The culture of the United States is always changing. Part of that culture includes establishing laws, which thereafter can be amended, replaced, or even revoked. Given the change in laws, the legality of some activities can be affected.
One example is the use of medical marijuana and recreational marijuana.
Recreational marijuana and its status around the country
In 2012, Colorado and Washington legalized recreational marijuana. Today, nearly a decade later, many other states have enacted laws allowing marijuana for recreational or medical use.
A laid-back attitude could turn costly for Pennsylvania drivers
Every state enacts laws relating to marijuana use. Because some states have legalized marijuana for medical and recreational use, it has many people acting as if marijuana use is legalized across all fifty states. This misguided action even occurs in Pennsylvania, where recreational marijuana is still illegal.
In Pennsylvania, any use of marijuana that is not medically prescribed to an individual can be a costly mistake, particularly for drivers.
Driving under the influence of marijuana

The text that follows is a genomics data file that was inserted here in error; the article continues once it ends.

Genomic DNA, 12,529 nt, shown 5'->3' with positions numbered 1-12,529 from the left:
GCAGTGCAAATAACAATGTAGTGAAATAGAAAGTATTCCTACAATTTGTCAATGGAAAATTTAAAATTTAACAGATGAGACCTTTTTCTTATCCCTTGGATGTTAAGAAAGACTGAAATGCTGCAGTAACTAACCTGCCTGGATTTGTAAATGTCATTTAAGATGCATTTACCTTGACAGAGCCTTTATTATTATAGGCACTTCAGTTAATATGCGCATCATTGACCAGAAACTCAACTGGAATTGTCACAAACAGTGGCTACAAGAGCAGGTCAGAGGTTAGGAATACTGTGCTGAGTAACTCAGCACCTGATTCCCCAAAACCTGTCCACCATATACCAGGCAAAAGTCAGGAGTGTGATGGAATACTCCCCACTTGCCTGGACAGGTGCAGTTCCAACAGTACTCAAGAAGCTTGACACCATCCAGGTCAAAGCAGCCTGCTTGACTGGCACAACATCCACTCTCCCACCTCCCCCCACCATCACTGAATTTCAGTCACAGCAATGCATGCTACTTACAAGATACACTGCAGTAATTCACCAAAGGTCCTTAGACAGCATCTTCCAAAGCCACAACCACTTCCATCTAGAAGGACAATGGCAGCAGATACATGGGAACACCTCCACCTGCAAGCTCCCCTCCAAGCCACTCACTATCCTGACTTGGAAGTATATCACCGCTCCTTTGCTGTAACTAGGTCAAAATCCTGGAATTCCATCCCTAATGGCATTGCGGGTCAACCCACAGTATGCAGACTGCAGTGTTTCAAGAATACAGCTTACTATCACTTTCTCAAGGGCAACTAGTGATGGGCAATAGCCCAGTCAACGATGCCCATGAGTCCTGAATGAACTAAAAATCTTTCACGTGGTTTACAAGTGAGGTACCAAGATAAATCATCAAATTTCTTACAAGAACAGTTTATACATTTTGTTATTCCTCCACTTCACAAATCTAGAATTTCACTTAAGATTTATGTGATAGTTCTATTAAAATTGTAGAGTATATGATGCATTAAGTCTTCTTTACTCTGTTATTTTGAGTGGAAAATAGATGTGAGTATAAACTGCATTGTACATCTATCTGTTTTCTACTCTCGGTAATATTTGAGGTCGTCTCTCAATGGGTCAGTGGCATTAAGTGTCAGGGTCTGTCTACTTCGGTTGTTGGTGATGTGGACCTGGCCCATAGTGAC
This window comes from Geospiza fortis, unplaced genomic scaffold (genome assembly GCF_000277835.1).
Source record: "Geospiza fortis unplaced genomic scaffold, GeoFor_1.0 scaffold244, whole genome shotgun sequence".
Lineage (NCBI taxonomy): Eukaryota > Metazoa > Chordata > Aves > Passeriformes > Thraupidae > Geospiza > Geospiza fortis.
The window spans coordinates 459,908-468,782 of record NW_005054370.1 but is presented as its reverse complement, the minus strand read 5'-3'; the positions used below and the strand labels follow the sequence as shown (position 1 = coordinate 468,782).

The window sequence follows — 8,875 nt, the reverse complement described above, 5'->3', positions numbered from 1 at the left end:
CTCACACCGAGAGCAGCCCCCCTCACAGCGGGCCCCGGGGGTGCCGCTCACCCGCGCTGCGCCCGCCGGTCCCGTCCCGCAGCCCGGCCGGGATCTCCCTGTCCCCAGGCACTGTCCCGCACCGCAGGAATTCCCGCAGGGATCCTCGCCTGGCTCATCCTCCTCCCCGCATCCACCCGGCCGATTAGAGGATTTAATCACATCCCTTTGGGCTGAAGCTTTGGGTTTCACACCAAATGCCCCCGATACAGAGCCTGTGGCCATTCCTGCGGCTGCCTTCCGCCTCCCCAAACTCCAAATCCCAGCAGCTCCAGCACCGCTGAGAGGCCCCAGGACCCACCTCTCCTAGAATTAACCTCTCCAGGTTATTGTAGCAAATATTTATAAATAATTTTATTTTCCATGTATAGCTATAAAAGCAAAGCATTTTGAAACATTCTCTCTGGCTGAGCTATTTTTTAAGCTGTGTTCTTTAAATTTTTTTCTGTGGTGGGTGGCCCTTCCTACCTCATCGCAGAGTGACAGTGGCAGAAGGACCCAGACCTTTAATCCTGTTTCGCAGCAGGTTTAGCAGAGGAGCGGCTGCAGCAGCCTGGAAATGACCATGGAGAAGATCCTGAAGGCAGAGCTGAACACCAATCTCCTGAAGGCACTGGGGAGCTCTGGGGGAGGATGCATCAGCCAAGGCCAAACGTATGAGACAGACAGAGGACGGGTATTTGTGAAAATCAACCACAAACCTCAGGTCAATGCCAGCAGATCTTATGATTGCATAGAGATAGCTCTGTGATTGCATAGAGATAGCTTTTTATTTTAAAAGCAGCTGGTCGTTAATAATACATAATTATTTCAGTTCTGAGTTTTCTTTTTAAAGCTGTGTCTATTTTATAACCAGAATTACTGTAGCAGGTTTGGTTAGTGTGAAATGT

In Pennsylvania, a drunk driving charge does not just apply to drivers found operating a vehicle while under the influence of alcohol, it also applies to drivers suspected of driving under the influence of controlled substances, which includes marijuana.
Strict Pennsylvania policy
The Commonwealth of Pennsylvania has implemented what is known as a “per se” DUI law for marijuana. In basic terms, this means that the Commonwealth of Pennsylvania only needs to prove that the driver had at least one nanogram per milliliter of THC in his/her system at the time the person was driving and NOT that the driver was impaired while driving.
With that being said, the Commonwealth of Pennsylvania is still required to prove that the arresting officer had reasonable suspicion to stop the vehicle and probable cause to arrest the driver for a DUI offense.
Many individuals are aware of the steep fines and possible incarceration time associated with a DUI. The mandatory fines and incarceration time are most severe for people found guilty or who plead guilty to a DUI involving controlled substances. However, the effects of a DUI conviction continue long after the payment of a fine or incarceration.
For young offenders, a DUI on a criminal record may affect college admissions, student loan eligibility, and even housing rental opportunities. Working adults face similar affects, but also problems relating to their professional license.
While numerous states have legalized marijuana for recreational use, it continues to be illegal in Pennsylvania, unless medically prescribed.